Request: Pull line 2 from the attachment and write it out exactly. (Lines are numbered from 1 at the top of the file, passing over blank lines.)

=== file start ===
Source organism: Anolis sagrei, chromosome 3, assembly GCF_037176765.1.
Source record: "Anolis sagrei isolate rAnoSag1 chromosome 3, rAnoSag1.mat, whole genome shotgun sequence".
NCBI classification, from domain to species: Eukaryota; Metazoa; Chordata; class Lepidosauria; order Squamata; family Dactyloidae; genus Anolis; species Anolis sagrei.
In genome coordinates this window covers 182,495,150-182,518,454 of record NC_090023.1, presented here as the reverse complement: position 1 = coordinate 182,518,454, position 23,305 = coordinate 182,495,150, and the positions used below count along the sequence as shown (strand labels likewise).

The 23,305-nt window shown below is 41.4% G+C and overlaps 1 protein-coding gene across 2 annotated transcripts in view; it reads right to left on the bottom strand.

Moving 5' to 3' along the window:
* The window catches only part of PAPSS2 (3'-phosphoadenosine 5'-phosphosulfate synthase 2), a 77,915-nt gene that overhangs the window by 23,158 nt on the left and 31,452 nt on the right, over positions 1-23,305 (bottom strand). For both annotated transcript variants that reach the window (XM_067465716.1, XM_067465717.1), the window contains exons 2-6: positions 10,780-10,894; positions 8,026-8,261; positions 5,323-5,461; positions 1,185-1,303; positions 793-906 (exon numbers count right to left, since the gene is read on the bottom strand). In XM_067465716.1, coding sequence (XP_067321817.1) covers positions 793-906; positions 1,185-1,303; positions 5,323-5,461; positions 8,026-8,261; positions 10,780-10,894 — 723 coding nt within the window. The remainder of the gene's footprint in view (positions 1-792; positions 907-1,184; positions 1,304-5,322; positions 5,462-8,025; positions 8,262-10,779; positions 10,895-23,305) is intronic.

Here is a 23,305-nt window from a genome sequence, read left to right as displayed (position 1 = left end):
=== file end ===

Source record: "Anolis sagrei isolate rAnoSag1 chromosome 3, rAnoSag1.mat, whole genome shotgun sequence".